Nepal: Conversation with Arundhati Roy
Posted by hetty7 on May 4, 2011
This article from myrepublica speaks about her experiences and perceptions and remarks on her essay Walking with the Comrades.
“While walking with the comrades, Roy was frequently branded as romantic to which she reiterated: “Often when you’re in the middle of a huge and dangerous argument, one of the strategies is to use labels as missiles in order not to deal with questions. I have no problem with romance but what do they mean by that?”
Arundhati on Arundhati
Sunina Karki/Bibek Bhandari
Kathmandu, April 19: “Thin, black, clever” in her words, Sryian Christian from Kerala, Arundhati Roy thought she was the “worst that a Christian girl could be.”
In the village of Aymanam in Kerala, Roy observed that she was one of the girls who hadn’t been indoctrinated. She rather spent time catching fish and knew every insect, grass and dragonfly.
The 1997 Booker Prize Winner for The God of Small Things, Roy was in Kathmandu to attend a conference “Count Me IN’ organized by CREA, a feminist human rights organization.
“I had to get out of here (the village). To be a woman and to be married into the community was like being buried alive,” she said during a two-hour session on Monday that was part of a three-day conference. Moderated by Shohini Ghosh, an essayist and documentary filmmaker, Roy shared her childhood experiences of being a woman – and that too, a rebellious one – and the moments that made her strong.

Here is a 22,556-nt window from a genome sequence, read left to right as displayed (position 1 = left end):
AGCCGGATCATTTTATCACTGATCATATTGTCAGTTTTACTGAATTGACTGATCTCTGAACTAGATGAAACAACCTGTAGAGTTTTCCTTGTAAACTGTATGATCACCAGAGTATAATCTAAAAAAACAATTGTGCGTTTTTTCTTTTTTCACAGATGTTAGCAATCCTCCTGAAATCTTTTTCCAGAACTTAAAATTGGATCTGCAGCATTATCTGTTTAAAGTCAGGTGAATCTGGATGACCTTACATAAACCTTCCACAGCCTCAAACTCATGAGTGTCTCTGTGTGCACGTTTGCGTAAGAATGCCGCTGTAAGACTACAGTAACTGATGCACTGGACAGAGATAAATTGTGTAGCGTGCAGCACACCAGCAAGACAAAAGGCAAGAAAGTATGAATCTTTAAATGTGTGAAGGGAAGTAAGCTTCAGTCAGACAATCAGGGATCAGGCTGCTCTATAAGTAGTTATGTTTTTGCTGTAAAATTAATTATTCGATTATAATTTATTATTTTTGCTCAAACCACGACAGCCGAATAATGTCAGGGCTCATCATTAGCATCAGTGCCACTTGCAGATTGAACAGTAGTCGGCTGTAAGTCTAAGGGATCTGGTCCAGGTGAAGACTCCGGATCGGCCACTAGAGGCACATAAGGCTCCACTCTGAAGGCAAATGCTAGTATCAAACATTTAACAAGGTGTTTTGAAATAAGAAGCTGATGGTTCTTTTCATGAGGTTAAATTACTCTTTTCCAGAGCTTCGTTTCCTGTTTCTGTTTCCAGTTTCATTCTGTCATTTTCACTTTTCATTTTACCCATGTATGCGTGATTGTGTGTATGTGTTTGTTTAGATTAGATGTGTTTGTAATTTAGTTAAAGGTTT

The talk mainly delved into her personal life. Listening to Roy’s life ordeals, euphemized by her signature wit, it seemed as if the writer had channelized the low moments of her life to boost her self-esteem.
“I didn’t see much complexities, I just saw a simple terror of being a normal woman,” recounted Roy who ran away from home at the age of 16.
And in fact, years later, she seems to have succeeded for she is nothing like a ‘normal’ woman. She has proved to be an exceptional one usually clouded by controversies for her political write-ups ranging from India’s nuclear issue, separation of Kashmir and the growing Naxalite movement to global topics like the United States’ war in Afghanistan.
For Roy, the inclination toward political writing started during her student years at the School of Planning and Architecture, New Delhi.
“By third year I started questioning about cities, urbanization and who are they for, among other topics.”
After graduation, Roy went to Goa, sold cakes on the beach and later returned to Delhi where she lived amongst the underprivileged strata of society in the Nizamuddin Basti.
It was during this time, before she started working on The God of Small Things, that she met her husband Pradip Krishnen, wrote scripts for movies and penned a series of political essays on the movie Bandit Queen which raised a series of debates.
“I was shocked that they had changed India’s most famous bandit into history’s most famous case of rape,” Roy said.
Though the controversy was covered – momentarily- because of her famed novel The God of Small Things, she noted that a lot of people quite didn’t understand the book.